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New AI Algorithm to Identify Different Types of Brain Injuries

Clinical validation and testing of artificial intelligence (AI) on large sets of CT scans by researchers, at the University of Cambridge and Imperial College London, have shown that it was could detect, segment, measure, and differentiate various types of brain lesions.

Image Credit: University of Cambridge.

Published in The Lancet Digital Health, the study results could have implications for large-scale research studies, to develop more personalized treatments for head injuries. Further validation could make them useful in specific clinical scenarios, for example, those where radiological expertise is at a premium.

All over the world, head injury is a huge public health burden and has an impact on around 60 million people each year. It is the major cause of mortality in young adults. A head injury patient is often sent for a CT scan to check for the presence of blood in or around the brain, and to help identify whether surgery is needed.

CT is an incredibly important diagnostic tool, but it’s rarely used quantitatively. Often, much of the rich information available in a CT scan is missed, and as researchers, we know that the type, volume and location of a lesion on the brain are important to patient outcomes.

David Menon, Study Co-Senior Author and Professor, Department of Medicine, University of Cambridge

Various types of blood in or around the brain can result in different patient outcomes, and usually, radiologists make estimates to identify the best course of treatment.

Detailed assessment of a CT scan with annotations can take hours, especially in patients with more severe injuries. We wanted to design and develop a tool that could automatically identify and quantify the different types of brain lesions so that we could use it in research and explore its possible use in a hospital setting.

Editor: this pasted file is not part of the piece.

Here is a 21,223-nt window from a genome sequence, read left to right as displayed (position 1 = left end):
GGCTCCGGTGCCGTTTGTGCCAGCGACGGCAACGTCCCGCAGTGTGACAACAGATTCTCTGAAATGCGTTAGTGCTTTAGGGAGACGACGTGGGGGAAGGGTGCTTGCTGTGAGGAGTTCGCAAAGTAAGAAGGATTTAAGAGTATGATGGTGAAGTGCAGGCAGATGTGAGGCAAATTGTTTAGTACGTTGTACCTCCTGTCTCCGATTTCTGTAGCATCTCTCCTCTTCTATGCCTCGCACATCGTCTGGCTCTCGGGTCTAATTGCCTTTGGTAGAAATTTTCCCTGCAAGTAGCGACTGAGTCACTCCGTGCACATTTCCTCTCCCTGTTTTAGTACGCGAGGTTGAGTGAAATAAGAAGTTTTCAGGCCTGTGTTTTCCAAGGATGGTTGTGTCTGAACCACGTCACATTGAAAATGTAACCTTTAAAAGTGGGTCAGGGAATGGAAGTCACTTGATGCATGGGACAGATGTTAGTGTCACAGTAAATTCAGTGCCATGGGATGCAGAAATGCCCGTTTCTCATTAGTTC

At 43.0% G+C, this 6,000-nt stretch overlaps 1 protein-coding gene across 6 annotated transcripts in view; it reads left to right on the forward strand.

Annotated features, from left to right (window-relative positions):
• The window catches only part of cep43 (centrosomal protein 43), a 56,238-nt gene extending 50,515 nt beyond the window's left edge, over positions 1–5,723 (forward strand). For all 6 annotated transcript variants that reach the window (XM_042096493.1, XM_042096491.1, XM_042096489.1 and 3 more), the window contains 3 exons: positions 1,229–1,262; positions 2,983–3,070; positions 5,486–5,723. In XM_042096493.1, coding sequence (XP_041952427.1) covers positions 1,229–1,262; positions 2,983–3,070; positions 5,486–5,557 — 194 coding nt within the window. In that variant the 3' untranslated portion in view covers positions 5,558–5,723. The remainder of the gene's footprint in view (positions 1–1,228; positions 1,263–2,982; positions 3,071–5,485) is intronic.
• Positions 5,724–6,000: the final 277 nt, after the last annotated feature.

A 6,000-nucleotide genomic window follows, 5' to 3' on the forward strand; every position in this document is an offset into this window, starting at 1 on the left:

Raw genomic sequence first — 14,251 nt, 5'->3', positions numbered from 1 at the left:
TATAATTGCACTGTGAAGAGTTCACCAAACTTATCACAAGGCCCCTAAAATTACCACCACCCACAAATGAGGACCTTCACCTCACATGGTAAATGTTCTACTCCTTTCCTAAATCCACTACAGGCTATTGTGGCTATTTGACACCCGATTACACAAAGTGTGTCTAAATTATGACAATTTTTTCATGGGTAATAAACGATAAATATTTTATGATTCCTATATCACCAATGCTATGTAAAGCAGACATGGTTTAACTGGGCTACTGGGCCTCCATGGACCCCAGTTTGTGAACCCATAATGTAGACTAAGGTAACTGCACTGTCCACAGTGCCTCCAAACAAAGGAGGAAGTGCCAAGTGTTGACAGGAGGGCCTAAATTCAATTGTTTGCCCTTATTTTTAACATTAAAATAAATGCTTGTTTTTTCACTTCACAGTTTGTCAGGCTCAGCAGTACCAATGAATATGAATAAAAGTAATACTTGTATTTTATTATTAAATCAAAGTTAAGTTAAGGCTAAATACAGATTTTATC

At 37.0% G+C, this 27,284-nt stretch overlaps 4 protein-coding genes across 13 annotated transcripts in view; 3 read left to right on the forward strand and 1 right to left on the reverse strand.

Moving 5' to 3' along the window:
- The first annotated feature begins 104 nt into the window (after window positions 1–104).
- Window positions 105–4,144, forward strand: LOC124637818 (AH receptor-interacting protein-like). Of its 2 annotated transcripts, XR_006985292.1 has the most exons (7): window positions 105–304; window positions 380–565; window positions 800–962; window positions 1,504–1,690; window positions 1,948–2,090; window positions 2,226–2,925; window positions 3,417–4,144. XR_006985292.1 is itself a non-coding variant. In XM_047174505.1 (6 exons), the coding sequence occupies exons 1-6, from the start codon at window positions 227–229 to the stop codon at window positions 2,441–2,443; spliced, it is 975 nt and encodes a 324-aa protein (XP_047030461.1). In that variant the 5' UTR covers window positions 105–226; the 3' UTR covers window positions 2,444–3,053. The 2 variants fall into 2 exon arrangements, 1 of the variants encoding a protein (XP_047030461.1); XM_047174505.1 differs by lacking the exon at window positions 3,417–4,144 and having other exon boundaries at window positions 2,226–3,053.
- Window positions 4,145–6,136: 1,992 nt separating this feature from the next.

Dr Virginia Newcombe, Study Co-First Author, Department of Medicine, University of Cambridge

The research team created a machine learning tool based on an artificial neural network. The tool was trained on over 600 different CT scans, illustrating brain lesions of various sizes and types. Then, the tool was validated on an existing huge dataset of CT scans.

The AI could perform classification of individual parts of each image and denote whether or not it was normal. In future studies, this could be useful to analyze how head injuries progress, as the AI may be more consistent compared to a human at finding minute changes over time.

This tool will allow us to answer research questions we couldn’t answer before,” stated Newcombe. “We want to use it on large datasets to understand how much imaging can tell us about the prognosis of patients.”

We hope it will help us identify which lesions get larger and progress, and understand why they progress so that we can develop more personalised treatment for patients in future.

David Menon, Study Co-Senior Author and Professor, Department of Medicine, University of Cambridge

At present, the researchers intend to use the AI algorithm only for research purposes. However, they added that with proper validation, it could even be used in specific clinical scenarios, for example, in resource-limited areas with only a few radiologists.

Moreover, according to the researchers, it could be potentially used in emergency rooms, which will help patients return home sooner. Only 10% to 15% of all the patients who suffer a head injury have a lesion that can be viewed on a CT scan.

The AI could prove useful in identifying such patients who require further treatment, enabling those without a brain lesion to be sent home. However, any clinical application of the tool would have to be validated carefully.

The capability to automatically examine huge datasets will also allow the researchers to find solutions to crucial clinical research questions that have earlier been challenging to solve, such as the identification of relevant features for prognosis, which in turn may help target therapies.

The study was partially supported by the European Union, the European Research Council, the Engineering and Physical Sciences Research Council, Academy of Medical Sciences/The Health Foundation, and the National Institute for Health Research.

Journal Reference:

Monteiro, M., et al. (2020) Multiclass semantic segmentation and quantification of traumatic brain injury lesions on head CT using deep learning: an algorithm development and multicentre validation study. The Lancet Digital Health.


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